Determining the relative risk of extinction confronting different plant and animal species is essential for setting effective conservation priorities. NatureServe has developed a rigorous protocol for assessing species status based on about a dozen factors, including population number and size, trends, and threats. These assessments are relied upon by numerous organizations, including provincial governments, federal agencies such as the Canadian Wildlife Service, private conservation organizations, and industry groups, such as the Sustainable Forestry Initiative. Funding from these federal agencies and many other sources has helped NatureServe and its partners to assess the status of thousands of North American plants and animals and make that data available on the NatureServe Explorer website.
Sustainable Forestry Certification
NatureServe and the Sustainable Forestry Initiative (SFI), a sustainable forestry certification standard, are working together to protect imperiled species and forests of exceptional conservation value on timber industry lands. The SFI now requires its members to use NatureServe's conservation status assessments to identify the most imperiled species and ecosystems found on their lands and to develop plans for protecting them. The species and communities to be protected are those ranked by NatureServe as critically imperiled or imperiled. These standards, adopted in 2002, affect the management of more than 100 million acres of forestlands in the United States and Canada. See press release.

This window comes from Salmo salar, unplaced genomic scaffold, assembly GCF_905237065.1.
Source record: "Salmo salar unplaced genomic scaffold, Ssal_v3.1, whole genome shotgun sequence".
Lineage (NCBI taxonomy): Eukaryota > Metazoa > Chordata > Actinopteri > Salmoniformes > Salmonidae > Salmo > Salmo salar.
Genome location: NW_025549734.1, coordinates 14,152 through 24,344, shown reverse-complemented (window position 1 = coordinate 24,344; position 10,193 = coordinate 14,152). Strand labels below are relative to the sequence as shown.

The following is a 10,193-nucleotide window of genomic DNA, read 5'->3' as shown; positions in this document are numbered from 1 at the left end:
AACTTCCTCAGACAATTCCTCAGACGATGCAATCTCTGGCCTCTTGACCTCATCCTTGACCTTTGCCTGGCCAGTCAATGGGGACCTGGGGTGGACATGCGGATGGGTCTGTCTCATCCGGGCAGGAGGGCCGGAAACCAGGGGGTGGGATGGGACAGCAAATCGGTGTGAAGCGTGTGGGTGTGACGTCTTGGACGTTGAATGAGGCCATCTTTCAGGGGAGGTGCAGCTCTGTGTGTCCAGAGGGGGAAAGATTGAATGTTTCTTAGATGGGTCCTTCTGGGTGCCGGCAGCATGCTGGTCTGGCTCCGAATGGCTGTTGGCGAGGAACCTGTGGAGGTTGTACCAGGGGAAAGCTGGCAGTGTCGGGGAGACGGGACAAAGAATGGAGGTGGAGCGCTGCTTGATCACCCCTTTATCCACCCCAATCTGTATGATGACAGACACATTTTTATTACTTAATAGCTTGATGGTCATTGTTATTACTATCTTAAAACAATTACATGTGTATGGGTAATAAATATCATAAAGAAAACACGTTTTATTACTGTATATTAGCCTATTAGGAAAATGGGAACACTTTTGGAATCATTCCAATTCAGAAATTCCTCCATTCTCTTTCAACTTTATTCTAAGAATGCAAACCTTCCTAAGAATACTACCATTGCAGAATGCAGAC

Online Access to Biodiversity Data via Web Services
NatureServe, with financial support from the National Science Foundation (NSF) Biological Databases and Informatics program (award #0345400) and the U.S. Environmental Protection Agency Environmental Information Exchange Network Grant program, is developing a new system for delivering biodiversity data over the Internet. By improving online access to detailed spatial data on species populations and ecological communities, the project will create new opportunities for data exploration, analysis, and synthesis and help advance scientific understanding of the nations biodiversity. The vision for this project is to employ a Web Services framework for providing distributed access to data from all NatureServe member CDCs. This architecture would allow a user (or third party application) to query a central gateway site, with each data provider responding directly to relevant data requests. Learn more.
NatureServe Vista: Decision-Support Systems for Land Use Planning
Integrating biodiversity information into the local land use planning process is the goal of a new software product developed by NatureServe and a group of partners. With major support from the Doris Duke Charitable Foundation, NatureServe has developed NatureServe Vista, decision-support system software designed to help planners understand the biological resources found within their area, identify those lands and waters of high biological value, and evaluate alternative scenarios for use of those lands. The software represents an effort to more effectively incorporate biodiversity considerations into the smart growth framework that is being embraced by many communities as a way of maintaining their quality of life. Learn more.